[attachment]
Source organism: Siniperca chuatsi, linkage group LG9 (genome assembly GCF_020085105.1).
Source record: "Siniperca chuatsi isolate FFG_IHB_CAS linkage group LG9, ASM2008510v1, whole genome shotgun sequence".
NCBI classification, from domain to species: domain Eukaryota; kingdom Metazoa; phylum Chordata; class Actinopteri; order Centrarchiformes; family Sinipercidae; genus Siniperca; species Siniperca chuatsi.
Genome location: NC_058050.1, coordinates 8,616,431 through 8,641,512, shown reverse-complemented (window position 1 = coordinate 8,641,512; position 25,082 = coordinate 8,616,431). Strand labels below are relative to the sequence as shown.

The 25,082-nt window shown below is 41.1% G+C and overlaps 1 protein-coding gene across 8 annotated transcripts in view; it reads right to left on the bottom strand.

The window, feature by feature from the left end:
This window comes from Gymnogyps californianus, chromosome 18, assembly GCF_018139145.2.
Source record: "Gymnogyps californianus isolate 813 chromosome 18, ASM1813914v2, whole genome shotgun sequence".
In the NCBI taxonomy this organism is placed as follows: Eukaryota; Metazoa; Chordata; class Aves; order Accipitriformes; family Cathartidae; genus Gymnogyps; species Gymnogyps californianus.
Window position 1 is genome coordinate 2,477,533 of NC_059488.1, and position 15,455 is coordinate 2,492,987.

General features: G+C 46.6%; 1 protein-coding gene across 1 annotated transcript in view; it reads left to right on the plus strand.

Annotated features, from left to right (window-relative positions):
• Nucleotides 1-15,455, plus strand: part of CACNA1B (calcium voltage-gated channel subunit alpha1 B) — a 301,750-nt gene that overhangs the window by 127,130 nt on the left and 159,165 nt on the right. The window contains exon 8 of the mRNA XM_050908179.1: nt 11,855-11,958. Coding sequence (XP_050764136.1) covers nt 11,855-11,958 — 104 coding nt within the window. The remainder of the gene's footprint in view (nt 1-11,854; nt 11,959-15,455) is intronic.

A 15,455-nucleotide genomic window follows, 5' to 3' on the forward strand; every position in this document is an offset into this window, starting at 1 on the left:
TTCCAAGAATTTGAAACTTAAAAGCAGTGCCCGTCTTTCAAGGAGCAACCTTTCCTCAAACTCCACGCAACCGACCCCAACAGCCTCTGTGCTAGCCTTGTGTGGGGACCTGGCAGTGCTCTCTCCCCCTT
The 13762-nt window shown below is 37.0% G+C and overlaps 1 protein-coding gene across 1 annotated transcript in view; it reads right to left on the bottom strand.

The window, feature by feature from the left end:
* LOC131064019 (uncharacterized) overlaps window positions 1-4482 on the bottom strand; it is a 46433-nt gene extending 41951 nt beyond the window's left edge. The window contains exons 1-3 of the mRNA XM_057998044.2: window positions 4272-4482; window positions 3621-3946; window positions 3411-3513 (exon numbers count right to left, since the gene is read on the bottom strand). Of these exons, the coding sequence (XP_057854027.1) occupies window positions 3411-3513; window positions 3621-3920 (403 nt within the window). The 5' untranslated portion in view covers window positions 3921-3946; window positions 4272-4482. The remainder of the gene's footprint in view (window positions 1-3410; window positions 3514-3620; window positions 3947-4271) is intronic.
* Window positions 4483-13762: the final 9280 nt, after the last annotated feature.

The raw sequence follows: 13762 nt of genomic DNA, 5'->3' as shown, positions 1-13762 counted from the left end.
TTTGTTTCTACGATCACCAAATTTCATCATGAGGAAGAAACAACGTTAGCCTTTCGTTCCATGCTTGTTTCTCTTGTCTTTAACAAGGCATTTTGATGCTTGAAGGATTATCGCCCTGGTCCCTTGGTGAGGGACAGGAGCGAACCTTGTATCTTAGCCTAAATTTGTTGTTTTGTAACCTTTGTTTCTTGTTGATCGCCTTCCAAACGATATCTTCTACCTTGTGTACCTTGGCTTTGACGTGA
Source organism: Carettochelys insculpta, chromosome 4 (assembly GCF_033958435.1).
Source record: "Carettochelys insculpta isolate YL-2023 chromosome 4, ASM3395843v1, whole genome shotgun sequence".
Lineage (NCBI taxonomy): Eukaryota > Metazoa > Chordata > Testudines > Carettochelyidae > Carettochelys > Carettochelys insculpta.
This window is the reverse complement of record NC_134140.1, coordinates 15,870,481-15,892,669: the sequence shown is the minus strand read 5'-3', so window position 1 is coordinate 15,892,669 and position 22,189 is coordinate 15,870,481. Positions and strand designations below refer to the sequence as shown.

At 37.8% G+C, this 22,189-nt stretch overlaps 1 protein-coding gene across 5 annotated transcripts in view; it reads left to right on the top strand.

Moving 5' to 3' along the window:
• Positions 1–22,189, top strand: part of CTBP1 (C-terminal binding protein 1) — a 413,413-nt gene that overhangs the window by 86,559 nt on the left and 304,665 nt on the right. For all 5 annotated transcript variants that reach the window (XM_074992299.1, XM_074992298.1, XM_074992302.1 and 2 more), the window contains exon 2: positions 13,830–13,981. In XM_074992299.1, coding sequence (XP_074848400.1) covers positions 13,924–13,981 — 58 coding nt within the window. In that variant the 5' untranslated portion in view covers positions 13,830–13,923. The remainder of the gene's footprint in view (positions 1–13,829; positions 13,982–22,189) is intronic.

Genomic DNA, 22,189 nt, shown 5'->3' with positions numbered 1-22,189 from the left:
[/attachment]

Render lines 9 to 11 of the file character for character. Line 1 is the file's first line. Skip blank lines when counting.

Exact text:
In the NCBI taxonomy this organism is placed as follows: Eukaryota; Metazoa; Chordata; class Aves; order Accipitriformes; family Cathartidae; genus Gymnogyps; species Gymnogyps californianus.
Window position 1 is genome coordinate 2,477,533 of NC_059488.1, and position 15,455 is coordinate 2,492,987.

General features: G+C 46.6%; 1 protein-coding gene across 1 annotated transcript in view; it reads left to right on the plus strand.